Ok, so I'm not going to win mother of the year for this one...

Usually I try to prepare my kids for the real world: when they bring down their washing, they are expected to put it on, they make their own lunches, they iron all their own clothes, they cook, set tables, wash dishes and all the rest... So when Marcel sheepishly ran in at 10:50 one Sunday evening, saying he had an exam the next morning but had forgotten to wash his school shirts, I thought I'd cut him some slack and volunteer. I don't need to go to bed as early as he does, because I don't work at 6am like he does. So I put it on, realizing that it would be ready for the tumble drier around midnight. What could I do till midnight? Well, the kids had left Despicable Me 2 lying out and we hadn't seen it. So Thomas and I stuck it on, not a kid in sight, and enjoyed the little yellow minions' antics... in fact we enjoyed them so much, we forgot all about the washing and went off to bed and the first we knew about the wet shirt was Marcel, standing in the doorway of our bedroom ten minutes before his school bus with a mix of panic and disappointment on his face. Oops! (Nine minutes of ironing is almost enough to get a shirt dry, we found).

(And did we admit to having been watching Despicable me? Did we hell! We'd been distracted by an interesting documentary, of course ;-) )

Monday, February 03, 2014

Trying to see things through a child's eyes...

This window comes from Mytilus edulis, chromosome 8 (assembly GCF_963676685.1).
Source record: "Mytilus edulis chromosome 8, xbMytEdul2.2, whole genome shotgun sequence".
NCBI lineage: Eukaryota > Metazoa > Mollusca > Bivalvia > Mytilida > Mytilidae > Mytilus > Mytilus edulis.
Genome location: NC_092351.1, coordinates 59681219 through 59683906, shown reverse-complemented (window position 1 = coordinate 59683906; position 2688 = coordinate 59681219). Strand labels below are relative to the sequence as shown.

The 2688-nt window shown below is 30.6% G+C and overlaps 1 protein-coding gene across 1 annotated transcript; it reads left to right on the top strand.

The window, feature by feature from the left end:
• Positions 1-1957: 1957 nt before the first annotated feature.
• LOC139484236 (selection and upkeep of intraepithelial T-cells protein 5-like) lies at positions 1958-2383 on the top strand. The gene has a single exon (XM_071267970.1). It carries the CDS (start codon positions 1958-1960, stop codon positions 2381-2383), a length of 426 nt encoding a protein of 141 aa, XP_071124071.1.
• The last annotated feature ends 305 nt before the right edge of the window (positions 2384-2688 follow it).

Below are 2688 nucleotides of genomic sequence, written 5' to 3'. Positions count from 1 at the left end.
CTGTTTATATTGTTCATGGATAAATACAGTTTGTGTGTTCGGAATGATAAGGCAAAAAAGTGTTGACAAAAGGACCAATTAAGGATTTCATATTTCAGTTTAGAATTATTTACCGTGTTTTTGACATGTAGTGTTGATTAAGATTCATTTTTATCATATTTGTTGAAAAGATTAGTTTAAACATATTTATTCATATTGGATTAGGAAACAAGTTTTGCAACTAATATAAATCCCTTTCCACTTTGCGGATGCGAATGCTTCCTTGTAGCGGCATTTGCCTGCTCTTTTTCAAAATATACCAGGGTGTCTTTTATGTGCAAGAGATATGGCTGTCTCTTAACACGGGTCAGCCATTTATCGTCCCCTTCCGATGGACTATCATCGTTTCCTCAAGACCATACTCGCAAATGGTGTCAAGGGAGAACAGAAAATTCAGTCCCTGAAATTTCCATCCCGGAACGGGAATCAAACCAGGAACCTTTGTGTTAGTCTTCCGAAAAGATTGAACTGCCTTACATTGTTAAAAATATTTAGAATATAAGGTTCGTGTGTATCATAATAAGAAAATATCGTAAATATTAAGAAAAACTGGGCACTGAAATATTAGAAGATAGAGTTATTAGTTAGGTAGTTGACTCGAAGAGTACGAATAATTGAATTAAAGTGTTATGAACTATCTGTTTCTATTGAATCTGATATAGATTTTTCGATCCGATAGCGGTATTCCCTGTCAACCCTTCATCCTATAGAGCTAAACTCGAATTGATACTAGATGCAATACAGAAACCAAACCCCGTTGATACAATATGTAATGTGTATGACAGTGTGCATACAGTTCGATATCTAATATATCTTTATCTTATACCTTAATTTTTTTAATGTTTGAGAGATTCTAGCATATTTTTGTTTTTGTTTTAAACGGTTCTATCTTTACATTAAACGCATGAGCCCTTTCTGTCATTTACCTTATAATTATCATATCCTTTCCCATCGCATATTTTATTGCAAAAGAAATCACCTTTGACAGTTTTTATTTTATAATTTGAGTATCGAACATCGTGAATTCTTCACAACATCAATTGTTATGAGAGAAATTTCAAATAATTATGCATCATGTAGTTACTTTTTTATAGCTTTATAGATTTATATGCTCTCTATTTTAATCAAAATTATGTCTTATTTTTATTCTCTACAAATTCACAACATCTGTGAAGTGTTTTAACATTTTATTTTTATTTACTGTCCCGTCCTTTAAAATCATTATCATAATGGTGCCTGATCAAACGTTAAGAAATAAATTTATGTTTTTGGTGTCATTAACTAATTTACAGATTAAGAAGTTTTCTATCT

Anna loves her new glasses by PhylB
Anna loves her new glasses, a photo by PhylB on Flickr.
I turn 46 tomorrow. This comes as quite a surprise to me as I still feel about 23. Looking in the mirror sometimes shocks me as I don't recognize the face that is staring back. How did so much of my life pass by while I was too busy to notice? It may sound strange but occasionally I do find myself taken aback when Marcel, or even Charlotte, calls me mum. I don't feel it is wrong with the little three: I subconsciously feel old enough to be their mum I guess, but Marcel in particular makes me stop and wonder sometimes. He's six foot tall, has a deep voice and shaves every day! Maybe because I find my life pre-Marcel hard to remember, as if he and I originate around the same time, almost as two halves of the one self, I feel the face that greets me in the mirror ought to be similar in age to his! (No such luck!)

Anyway this started out with a conversation I had today with Anna.

Anna: Today in the playground I was talking to Euan and Rebecca about our mums.
Me: What about?
Anna: Well Euan said he thought his mummy was about 36 or 37. Rebecca said hers was 44 so I just told them that made me the winner because mine was already 45 and turning 46 tomorrow no less - they were all jealous that you won!

Maybe the key to happiness is seeing ageing as a wonderful achievement as you do at six rather than what it feels like at this age: hurtling ever faster towards oblivion...